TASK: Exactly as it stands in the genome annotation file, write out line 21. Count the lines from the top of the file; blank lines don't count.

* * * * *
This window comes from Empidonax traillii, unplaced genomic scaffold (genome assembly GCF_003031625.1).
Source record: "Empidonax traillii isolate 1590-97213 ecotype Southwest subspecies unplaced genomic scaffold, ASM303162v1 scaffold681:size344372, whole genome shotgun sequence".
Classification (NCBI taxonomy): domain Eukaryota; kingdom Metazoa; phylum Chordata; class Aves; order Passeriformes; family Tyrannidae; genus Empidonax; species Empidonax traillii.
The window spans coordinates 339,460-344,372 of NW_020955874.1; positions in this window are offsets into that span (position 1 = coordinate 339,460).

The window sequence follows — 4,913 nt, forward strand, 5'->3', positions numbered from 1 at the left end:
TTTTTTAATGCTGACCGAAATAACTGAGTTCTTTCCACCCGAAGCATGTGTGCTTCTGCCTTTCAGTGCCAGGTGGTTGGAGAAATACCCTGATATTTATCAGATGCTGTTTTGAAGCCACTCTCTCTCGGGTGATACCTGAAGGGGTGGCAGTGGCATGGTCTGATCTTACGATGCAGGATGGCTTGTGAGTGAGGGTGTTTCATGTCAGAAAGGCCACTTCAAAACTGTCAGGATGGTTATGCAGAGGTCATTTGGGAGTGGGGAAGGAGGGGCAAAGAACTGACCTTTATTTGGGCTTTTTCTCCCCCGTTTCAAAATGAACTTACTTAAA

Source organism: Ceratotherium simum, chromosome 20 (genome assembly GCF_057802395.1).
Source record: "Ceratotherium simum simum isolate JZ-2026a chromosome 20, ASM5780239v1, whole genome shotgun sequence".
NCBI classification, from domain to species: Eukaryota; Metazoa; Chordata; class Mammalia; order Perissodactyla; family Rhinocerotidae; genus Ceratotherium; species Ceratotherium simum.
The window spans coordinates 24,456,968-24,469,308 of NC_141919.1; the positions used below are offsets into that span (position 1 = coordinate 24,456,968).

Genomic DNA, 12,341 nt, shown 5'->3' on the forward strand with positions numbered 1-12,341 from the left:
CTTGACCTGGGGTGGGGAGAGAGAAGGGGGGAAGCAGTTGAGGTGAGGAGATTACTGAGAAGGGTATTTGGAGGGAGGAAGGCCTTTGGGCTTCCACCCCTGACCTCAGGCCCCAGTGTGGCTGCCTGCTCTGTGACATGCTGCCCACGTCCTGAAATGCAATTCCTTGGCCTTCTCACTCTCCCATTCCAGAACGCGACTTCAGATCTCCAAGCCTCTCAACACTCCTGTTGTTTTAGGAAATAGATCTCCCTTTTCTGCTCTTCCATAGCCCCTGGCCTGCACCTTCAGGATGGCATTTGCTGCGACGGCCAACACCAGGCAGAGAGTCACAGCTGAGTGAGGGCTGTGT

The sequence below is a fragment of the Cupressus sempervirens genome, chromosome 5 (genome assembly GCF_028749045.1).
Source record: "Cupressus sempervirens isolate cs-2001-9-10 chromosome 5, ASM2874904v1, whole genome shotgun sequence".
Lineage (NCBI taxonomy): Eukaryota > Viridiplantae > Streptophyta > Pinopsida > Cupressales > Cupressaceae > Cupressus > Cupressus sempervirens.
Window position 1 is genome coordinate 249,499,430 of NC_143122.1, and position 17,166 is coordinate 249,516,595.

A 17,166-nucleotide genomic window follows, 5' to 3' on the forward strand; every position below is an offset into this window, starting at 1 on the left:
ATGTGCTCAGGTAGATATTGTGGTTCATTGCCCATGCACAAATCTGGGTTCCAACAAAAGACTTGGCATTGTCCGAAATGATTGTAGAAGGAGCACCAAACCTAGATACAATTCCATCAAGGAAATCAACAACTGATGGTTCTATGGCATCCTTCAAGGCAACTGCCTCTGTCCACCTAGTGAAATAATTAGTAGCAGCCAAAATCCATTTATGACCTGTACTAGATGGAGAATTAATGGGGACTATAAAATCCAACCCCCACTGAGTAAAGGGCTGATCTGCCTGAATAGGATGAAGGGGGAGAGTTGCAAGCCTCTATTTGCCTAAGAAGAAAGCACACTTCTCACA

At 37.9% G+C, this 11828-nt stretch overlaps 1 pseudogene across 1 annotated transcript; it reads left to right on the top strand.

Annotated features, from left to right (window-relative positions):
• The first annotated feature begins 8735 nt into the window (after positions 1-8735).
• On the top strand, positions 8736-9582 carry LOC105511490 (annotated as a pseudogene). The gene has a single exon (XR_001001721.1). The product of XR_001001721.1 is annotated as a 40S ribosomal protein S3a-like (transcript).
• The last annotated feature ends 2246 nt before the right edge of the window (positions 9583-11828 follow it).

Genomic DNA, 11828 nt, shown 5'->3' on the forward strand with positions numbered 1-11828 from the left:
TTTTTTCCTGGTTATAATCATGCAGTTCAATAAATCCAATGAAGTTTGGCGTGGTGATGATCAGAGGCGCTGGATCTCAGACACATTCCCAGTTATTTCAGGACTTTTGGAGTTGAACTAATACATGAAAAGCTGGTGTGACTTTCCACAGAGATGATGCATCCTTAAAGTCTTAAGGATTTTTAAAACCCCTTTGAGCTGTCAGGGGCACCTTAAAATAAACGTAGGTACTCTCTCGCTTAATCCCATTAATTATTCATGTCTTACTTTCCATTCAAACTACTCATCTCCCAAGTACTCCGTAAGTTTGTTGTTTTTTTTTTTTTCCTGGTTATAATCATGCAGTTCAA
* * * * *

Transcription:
• The first annotated feature begins 8735 nt into the window (after positions 1-8735).